The Education of Aubrey McKee by Alex Pugsley

This book is a follow-up to Pugsley’s his debut, Aubrey McKee, but can be read as a stand-alone. In this one, we find Aubrey in Toronto in the early 1990’s, where he is swept up in the world of literary strivers. He falls in love with Gudrun, a brilliant but troubled poet whose chaotic existence threatens to absorb his own. They and their friends bounce around the city from bars to bookstores to literary events, living on the razor-edge of the written word. The dialogue is snappy and quippy, the characters sharply etched, and the city of Toronto, on the cusp of gentrification, has never been portrayed with more Bohemian gleam. Breezy yet literate, it’s a smart, crisp read  about the messiness of love.

The Story Game by Shze-Hui Tjoa

Tjoa reinvents the memoir in this brave, original work. She tells her story as an invented series of conversations with her younger sister, who serves as her conscience as she struggles to reveal the truth of her troubled past. The conversations take place in an imagined room, which may or may not be a safe space. The layers of her story unfold like a paper fortune-teller, each flap revealing more details, gradually bringing her life into sharp, startling focus. The Story Game is fearless, devastating, and utterly original.


For further reading - 

Eclipses have been plot points in fiction over the centuries. Click here for some recommendations.

Anyone who has read Annie Dillard knows of her exquisite skills as a nature writer. Click here to read her account of an eclipse that took place in 1979.

Click here to hear celebrities such as James Franco, Jeremy Irons, and Tamsin Greig read poems about climate change

Fady Joudah's revelatory collection [...] îs one of my favorite books of poetry published in the past few months. Click here to read about how the war in Gaza impacted his writing


Parable of the Sower By Octavia E. Butler Cover Image
ISBN: 9781538732182
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Published: Grand Central Publishing - April 30th, 2019

MADDADDAM TRILOGY BOX: Oryx & Crake; The Year of the Flood; Maddaddam (The MaddAddam Trilogy) By Margaret Atwood Cover Image
ISBN: 9780804172318
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Published: Anchor - August 12th, 2014

Birnam Wood: A Novel By Eleanor Catton Cover Image
ISBN: 9781250321718
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Published: Picador - March 5th, 2024

Future Home of the Living God: A Novel By Louise Erdrich Cover Image
ISBN: 9780062694065
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Published: Harper Perennial - November 13th, 2018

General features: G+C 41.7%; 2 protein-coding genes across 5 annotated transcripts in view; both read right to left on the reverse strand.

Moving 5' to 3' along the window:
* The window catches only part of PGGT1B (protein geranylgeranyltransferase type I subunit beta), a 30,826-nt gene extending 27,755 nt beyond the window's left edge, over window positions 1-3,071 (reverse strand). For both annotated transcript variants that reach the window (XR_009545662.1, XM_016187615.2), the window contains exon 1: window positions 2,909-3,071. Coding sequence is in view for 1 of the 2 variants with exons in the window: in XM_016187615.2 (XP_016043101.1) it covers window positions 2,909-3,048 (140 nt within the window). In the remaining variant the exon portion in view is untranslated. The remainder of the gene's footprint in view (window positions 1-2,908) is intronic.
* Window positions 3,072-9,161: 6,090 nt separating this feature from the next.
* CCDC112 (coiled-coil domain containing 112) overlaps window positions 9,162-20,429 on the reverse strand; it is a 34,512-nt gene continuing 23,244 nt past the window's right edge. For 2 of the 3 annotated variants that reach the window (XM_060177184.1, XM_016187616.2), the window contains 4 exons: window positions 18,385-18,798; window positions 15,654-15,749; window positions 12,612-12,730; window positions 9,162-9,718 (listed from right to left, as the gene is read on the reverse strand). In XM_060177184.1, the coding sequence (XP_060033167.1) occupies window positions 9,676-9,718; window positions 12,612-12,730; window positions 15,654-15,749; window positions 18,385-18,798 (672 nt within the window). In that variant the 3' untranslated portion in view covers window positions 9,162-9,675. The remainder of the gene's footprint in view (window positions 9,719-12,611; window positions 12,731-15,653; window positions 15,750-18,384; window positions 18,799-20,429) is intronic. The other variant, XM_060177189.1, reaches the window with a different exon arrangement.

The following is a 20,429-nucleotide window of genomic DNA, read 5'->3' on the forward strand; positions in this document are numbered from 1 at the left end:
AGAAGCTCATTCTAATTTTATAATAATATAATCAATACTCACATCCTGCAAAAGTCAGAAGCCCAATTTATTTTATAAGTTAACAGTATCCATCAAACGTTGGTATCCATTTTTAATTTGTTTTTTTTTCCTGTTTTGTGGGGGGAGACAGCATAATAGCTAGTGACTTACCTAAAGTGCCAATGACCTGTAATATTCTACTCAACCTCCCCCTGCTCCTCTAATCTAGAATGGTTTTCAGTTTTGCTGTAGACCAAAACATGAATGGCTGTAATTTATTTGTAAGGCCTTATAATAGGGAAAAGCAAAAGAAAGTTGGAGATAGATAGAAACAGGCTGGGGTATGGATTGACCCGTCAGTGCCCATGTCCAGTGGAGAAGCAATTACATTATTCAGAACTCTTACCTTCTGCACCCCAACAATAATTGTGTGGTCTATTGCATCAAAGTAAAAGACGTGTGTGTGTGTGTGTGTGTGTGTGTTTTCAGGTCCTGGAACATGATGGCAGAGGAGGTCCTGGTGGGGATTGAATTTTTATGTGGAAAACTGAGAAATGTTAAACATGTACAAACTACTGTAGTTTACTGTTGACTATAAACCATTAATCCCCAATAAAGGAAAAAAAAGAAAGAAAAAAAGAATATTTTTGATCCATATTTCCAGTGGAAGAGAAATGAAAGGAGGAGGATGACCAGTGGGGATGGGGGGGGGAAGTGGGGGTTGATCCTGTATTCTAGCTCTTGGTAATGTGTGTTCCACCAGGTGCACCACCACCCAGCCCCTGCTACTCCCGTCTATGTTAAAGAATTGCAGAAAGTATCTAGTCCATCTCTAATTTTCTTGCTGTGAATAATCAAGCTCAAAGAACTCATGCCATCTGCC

The Deluge By Stephen Markley Cover Image
ISBN: 9781982123109
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Published: Simon & Schuster - November 7th, 2023

The Road: Pulitzer Prize Winner (Vintage International) By Cormac McCarthy Cover Image
ISBN: 9780307387899
Availability: Usually Ships in 1-5 Days
Published: Vintage - March 28th, 2007

Weather (Vintage Contemporaries) By Jenny Offill Cover Image
ISBN: 9780345806901
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Published: Vintage - January 19th, 2021

The Overstory: A Novel By Richard Powers Cover Image
Email or call for price.
ISBN: 9780393356687
Published: W. W. Norton & Company - April 2nd, 2019

You By Rosa Alcalá Cover Image
ISBN: 9781566897013
Availability: Usually Ships in 1-5 Days
Published: Coffee House Press - April 9th, 2024

Freedom House By Kb Brookins Cover Image
ISBN: 9781646052639
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Published: Deep Vellum Publishing - June 6th, 2023

The Palace of Forty Pillars By Armen Davoudian Cover Image
ISBN: 9781959030362
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Published: Tin House Books - March 19th, 2024

[...]: Poems By Fady Joudah Cover Image
ISBN: 9781639551286
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Published: Milkweed Editions - March 5th, 2024

The Kingdom of Surfaces: Poems By Sally Wen Mao Cover Image
ISBN: 9781644452370
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Published: Graywolf Press - August 1st, 2023

Mental Fight: An Epic Poem By Ben Okri Cover Image
ISBN: 9781635422900
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Published: Other Press - October 10th, 2023

The Blue Mimes: Poems By Sara Daniele Rivera Cover Image
ISBN: 9781644452790
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Published: Graywolf Press - April 2nd, 2024

Modern Poetry: Poems By Diane Seuss Cover Image
ISBN: 9781644452752
Availability: Usually Ships in 1-5 Days
Published: Graywolf Press - March 5th, 2024

A Few Beautiful Minutes: Experiencing a Solar Eclipse By Kate Allen Fox, Khoa Le (Illustrator) Cover Image
By Kate Allen Fox, Khoa Le (Illustrator)
Email or call for price.
ISBN: 9780316416924
Published: Little, Brown Books for Young Readers - September 26th, 2023

American Eclipse: A Nation's Epic Race to Catch the Shadow of the Moon and Win the Glory of the World By David Baron Cover Image
ISBN: 9781324094692
Availability: Usually Ships in 1-5 Days
Published: Liveright - February 13th, 2024

Totality: The Great North American Eclipse of 2024 By Mark Littmann, Fred Espenak Cover Image
Email or call for price.
ISBN: 9780198879084
Published: Oxford University Press, USA - October 19th, 2023

Eclipse: Our Sky's Most Dazzling Phenomenon By Kelsey Oseid Cover Image
ISBN: 9781984859464
Availability: Usually Ships in 1-5 Days
Published: Ten Speed Press - February 6th, 2024

What Is a Solar Eclipse? (Who HQ Now) By Dana Meachen Rau, Who HQ, Gregory Copeland (Illustrator) Cover Image
ISBN: 9780593660911
Availability: Usually Ships in 1-5 Days
Published: Penguin Workshop - February 6th, 2024

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All Fours: A Novel By Miranda July Cover Image
ISBN: 9780593190265
Availability: Coming Soon - Available for Pre-Order Now
Published: Riverhead Books - May 14th, 2024

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The Education of Aubrey McKee By Alex Pugsley Cover Image
ISBN: 9781771965835
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Published: Biblioasis - May 7th, 2024

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The Story Game By Shze-Hui Tjoa Cover Image
ISBN: 9781959030751
Availability: Coming Soon - Available for Pre-Order Now
Published: Tin House Books - May 21st, 2024